Afghanistan’s president, Ashraf Ghani, on Sunday fled the country as the Taliban terrorist group surrounded the capital, Kabul, according to a senior official, while the Taliban entered the Afghan presidential palace.
Photos circulating online show members of the Taliban, holding AK-47-style rifles, inside the palace. Speaking to Al Jazeera TV during a live stream, a member of the group who was inside the presidential palace said the Taliban is planning to declare Afghanistan the “Islamic Emirate of Afghanistan” in the near future.
“We have reached a victory that we couldn’t imagine,” said Mullah Baradar, a co-founder of the Taliban, in a video addressed to the group’s supporters. He added that “now it’s about how we serve and secure our people, and ensure their good life to best of ability,” according to a translation.
Abdullah Abdullah, the head of the High Council for National Reconciliation, confirmed on social media that Ghani fled the country, coming about a day after Ghani claimed that he would be able to muster the remnants of the Afghan government forces to mount a defense of Kabul, a city of 6 million.
“The former president of Afghanistan left Afghanistan, leaving the country in this difficult situation,” Abdullah said in a video, according to a translation of his comments on social media. “God should hold him accountable.”
Ghani issued a statement hours later, saying he departed to avoid bloodshed in Kabul.
“I came across a hard choice; I should stand to face the armed Taliban who wanted to enter the palace or leave the dear country that I dedicated my life to protecting … the past 20 years,” he said in the message, according to a translation.
Videos circulating online showed the Taliban entering Kabul, with crowds of supporters greeting them. The U.S. Embassy, meanwhile, said in an alert that the Kabul airport was taking fire and called on American staff to shelter in place.
“The security situation in Kabul is changing quickly including at the airport. There are reports of the airport taking fire; therefore we are instructing U.S. citizens to shelter in place,” an embassy security alert stated.
Secretary of State Antony Blinken told media outlets on Sunday that the Taliban should not attack U.S. forces or staff and said it would “be met with a very strong, decisive response.”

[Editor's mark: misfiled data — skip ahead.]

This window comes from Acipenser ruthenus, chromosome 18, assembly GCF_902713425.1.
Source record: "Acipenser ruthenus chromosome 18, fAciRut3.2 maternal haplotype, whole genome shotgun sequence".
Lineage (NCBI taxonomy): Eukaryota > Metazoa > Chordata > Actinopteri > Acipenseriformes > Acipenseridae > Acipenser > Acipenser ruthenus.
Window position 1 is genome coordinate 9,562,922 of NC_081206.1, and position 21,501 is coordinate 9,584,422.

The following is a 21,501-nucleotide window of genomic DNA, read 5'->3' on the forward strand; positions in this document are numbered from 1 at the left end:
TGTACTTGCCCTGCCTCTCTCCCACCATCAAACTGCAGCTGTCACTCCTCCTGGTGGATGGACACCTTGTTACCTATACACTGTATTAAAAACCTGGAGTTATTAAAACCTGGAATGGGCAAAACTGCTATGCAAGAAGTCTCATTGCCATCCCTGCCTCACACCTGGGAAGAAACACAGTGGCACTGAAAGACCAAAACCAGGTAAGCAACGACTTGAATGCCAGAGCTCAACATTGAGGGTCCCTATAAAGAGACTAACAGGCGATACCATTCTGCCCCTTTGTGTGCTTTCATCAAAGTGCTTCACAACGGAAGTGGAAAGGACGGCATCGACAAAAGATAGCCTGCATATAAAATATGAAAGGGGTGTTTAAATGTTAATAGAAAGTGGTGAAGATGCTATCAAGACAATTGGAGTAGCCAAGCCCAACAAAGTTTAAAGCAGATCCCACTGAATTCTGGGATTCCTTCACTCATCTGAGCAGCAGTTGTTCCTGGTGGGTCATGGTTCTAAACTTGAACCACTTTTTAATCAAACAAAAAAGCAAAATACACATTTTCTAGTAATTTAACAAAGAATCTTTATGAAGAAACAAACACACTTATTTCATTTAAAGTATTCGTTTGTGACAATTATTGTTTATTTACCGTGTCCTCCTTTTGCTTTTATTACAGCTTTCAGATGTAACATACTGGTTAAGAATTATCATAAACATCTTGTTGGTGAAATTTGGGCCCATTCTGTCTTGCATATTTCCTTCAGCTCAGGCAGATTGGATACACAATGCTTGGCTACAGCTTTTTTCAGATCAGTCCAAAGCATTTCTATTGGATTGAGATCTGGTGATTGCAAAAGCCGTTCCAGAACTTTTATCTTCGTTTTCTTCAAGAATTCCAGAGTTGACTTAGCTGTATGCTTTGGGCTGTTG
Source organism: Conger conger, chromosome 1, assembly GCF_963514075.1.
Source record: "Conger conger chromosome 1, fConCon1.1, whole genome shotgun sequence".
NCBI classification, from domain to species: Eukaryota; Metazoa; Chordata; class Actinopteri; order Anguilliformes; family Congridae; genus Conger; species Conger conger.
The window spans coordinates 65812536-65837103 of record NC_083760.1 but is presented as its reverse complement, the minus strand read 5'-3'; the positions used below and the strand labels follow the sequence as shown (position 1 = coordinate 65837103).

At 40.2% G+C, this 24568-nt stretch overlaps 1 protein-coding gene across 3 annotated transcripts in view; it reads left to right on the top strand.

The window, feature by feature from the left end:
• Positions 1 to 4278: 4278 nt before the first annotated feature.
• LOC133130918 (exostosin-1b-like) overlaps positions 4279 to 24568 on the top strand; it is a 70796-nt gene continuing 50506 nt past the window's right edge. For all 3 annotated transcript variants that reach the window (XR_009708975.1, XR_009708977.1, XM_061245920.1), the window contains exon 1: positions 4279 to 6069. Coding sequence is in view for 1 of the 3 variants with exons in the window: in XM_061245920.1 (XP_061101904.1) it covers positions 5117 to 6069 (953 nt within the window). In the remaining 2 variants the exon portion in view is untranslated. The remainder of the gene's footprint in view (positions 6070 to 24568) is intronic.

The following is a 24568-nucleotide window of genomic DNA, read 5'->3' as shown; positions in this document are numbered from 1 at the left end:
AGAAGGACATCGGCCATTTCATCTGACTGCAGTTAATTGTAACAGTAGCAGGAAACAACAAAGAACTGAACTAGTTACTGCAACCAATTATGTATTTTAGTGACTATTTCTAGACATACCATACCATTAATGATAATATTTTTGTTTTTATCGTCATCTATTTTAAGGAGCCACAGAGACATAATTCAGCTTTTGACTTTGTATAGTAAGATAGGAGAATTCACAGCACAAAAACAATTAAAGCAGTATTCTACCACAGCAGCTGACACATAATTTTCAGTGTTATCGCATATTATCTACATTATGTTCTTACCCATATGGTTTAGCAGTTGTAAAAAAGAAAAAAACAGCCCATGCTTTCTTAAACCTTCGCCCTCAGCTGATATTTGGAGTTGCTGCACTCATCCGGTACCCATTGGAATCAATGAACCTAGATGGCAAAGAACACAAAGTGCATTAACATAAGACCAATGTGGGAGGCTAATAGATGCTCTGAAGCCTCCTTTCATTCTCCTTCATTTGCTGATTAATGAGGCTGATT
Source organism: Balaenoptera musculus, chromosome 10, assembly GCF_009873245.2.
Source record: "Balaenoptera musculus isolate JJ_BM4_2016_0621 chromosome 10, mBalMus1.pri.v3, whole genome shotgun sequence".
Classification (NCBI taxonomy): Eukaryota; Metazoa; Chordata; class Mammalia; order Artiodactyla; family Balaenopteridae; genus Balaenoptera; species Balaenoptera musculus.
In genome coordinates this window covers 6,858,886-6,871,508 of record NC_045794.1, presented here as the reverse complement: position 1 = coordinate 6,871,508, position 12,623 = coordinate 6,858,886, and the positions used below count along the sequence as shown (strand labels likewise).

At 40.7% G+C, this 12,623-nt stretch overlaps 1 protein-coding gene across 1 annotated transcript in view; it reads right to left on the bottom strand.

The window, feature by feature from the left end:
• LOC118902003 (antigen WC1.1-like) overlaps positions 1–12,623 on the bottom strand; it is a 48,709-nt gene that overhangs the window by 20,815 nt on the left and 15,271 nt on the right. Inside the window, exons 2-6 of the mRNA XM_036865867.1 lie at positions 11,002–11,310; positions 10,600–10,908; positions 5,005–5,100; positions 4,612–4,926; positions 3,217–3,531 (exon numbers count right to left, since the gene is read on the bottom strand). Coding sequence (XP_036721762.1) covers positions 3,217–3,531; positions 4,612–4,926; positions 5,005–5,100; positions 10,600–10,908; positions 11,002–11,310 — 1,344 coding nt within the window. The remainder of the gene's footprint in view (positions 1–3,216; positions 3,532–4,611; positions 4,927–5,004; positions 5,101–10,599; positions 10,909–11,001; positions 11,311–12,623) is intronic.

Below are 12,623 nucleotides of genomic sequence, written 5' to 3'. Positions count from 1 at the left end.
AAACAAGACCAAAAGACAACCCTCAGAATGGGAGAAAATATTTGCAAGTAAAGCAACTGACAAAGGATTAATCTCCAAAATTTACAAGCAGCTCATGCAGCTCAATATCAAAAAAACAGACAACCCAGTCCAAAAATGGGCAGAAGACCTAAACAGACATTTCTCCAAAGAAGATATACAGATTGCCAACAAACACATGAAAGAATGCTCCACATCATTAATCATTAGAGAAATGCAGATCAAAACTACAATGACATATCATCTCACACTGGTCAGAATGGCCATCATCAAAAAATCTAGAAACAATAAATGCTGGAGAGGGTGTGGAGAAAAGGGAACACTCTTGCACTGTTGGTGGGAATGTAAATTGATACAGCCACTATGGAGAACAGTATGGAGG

Around the same time Ghani departed Sunday, the Taliban terrorist group wrote that it ordered its fighters to enter Kabul after surrounding the Afghan capital city, arguing that it is necessary to prevent “common thieves and robbers” from harming people.
“The citizens of Kabul should not feel any fear from the [Taliban]” and their “forces will enter Kabul city very easily,” said a spokesman for the group. “The military units of the Islamic Emirate entered Kabul to provide security,” the spokesman later wrote.
The Taliban, which was designated as a terrorist organization by the State Department decades ago, also directed its fighters to not enter people’s houses “or to harass or annoy anyone.”
However, across Afghanistan, there have been reports of revenge killings and other brutal tactics in areas that the group seized in recent days.
Before Ghani’s apparent departure, government officials and Taliban spokesmen said they were working on a “peaceful transfer of power.” However, with Ghani’s departure, it’s not clear whether that will happen.
Taliban spokesman Suhail Shaheen told Qatar’s Al Jazeera satellite news channel that the insurgents are “awaiting a peaceful transfer of Kabul city.” He declined to offer specifics on any possible negotiations between his forces and the government.
When pressed on what kind of agreement the Taliban wanted, Shaheen acknowledged that they were seeking an unconditional surrender by the central government.
Separately, Secretary of State Antony Blinken confirmed that U.S. Embassy staff would evacuate Kabul, although he didn’t say whether the United States would keep a diplomatic presence in the country.
Rapid flights of helicopters near the U.S. Embassy began Sunday, a few hours after the terrorists seized the nearby city of Jalalabad—which had been the last major city besides the capital not in Taliban hands.
The United States decided a few days ago to send in thousands of troops to help evacuate some personnel amid reports that embassy staff would be sent to the nearby Kabul airport. Military helicopters shuttled between the embassy compound and the airport, where a core presence will remain for as long as possible given security conditions.
Sunday began with the Taliban seizing the nearby city of Jalalabad — which had been the last major city besides the capital not in their hands. Afghan officials said the militants also took the capitals of Maidan Wardak, Khost, Kapisa, and Parwan provinces, as well as the country’s last government-held border post.
For years now, the United States has been looking for an exit from the war. Washington under President Donald Trump signed a deal with the Taliban in February 2020. More than a year later, President Joe Biden announced his plans to withdraw all American forces by the end of this month, culminating with the anniversary of the Sept. 11 terrorist attacks.
The Associated Press contributed to this report.